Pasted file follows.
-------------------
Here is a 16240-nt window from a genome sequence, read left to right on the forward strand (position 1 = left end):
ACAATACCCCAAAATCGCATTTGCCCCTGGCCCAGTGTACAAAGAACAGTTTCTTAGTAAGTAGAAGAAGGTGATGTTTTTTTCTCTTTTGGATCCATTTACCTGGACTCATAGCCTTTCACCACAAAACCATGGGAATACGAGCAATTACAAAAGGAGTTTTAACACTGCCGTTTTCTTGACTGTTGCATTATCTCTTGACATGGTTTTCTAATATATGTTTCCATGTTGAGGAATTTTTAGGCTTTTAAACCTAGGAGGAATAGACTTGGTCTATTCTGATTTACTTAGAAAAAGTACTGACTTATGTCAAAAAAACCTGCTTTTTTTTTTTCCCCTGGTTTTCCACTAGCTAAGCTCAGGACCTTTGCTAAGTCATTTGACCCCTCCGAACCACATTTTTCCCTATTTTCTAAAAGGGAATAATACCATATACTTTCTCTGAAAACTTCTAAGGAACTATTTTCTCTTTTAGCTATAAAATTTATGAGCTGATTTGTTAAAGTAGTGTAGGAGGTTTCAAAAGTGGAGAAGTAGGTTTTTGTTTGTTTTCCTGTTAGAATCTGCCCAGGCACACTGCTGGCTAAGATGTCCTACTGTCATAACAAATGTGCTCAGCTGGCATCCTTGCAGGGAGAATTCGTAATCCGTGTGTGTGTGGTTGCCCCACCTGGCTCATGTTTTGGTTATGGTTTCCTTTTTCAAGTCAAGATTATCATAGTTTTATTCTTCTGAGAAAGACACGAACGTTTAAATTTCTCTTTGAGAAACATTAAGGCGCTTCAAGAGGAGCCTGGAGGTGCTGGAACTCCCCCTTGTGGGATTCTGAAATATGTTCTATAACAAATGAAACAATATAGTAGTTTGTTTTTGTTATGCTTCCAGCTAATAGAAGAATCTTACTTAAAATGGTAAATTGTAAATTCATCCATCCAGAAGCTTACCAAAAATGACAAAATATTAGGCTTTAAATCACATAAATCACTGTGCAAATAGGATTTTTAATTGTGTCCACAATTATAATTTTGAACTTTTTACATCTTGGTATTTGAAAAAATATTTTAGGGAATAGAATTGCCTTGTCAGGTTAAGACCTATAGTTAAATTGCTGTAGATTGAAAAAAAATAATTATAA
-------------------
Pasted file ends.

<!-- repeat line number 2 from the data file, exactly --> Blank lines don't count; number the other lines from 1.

ACAATACCCCAAAATCGCATTTGCCCCTGGCCCAGTGTACAAAGAACAGTTTCTTAGTAAGTAGAAGAAGGTGATGTTTTTTTCTCTTTTGGATCCATTTACCTGGACTCATAGCCTTTCACCACAAAACCATGGGAATACGAGCAATTACAAAAGGAGTTTTAACACTGCCGTTTTCTTGACTGTTGCATTATCTCTTGACATGGTTTTCTAATATATGTTTCCATGTTGAGGAATTTTTAGGCTTTTAAACCTAGGAGGAATAGACTTGGTCTATTCTGATTTACTTAGAAAAAGTACTGACTTATGTCAAAAAAACCTGCTTTTTTTTTTTCCCCTGGTTTTCCACTAGCTAAGCTCAGGACCTTTGCTAAGTCATTTGACCCCTCCGAACCACATTTTTCCCTATTTTCTAAAAGGGAATAATACCATATACTTTCTCTGAAAACTTCTAAGGAACTATTTTCTCTTTTAGCTATAAAATTTATGAGCTGATTTGTTAAAGTAGTGTAGGAGGTTTCAAAAGTGGAGAAGTAGGTTTTTGTTTGTTTTCCTGTTAGAATCTGCCCAGGCACACTGCTGGCTAAGATGTCCTACTGTCATAACAAATGTGCTCAGCTGGCATCCTTGCAGGGAGAATTCGTAATCCGTGTGTGTGTGGTTGCCCCACCTGGCTCATGTTTTGGTTATGGTTTCCTTTTTCAAGTCAAGATTATCATAGTTTTATTCTTCTGAGAAAGACACGAACGTTTAAATTTCTCTTTGAGAAACATTAAGGCGCTTCAAGAGGAGCCTGGAGGTGCTGGAACTCCCCCTTGTGGGATTCTGAAATATGTTCTATAACAAATGAAACAATATAGTAGTTTGTTTTTGTTATGCTTCCAGCTAATAGAAGAATCTTACTTAAAATGGTAAATTGTAAATTCATCCATCCAGAAGCTTACCAAAAATGACAAAATATTAGGCTTTAAATCACATAAATCACTGTGCAAATAGGATTTTTAATTGTGTCCACAATTATAATTTTGAACTTTTTACATCTTGGTATTTGAAAAAATATTTTAGGGAATAGAATTGCCTTGTCAGGTTAAGACCTATAGTTAAATTGCTGTAGATTGAAAAAAAATAATTATAA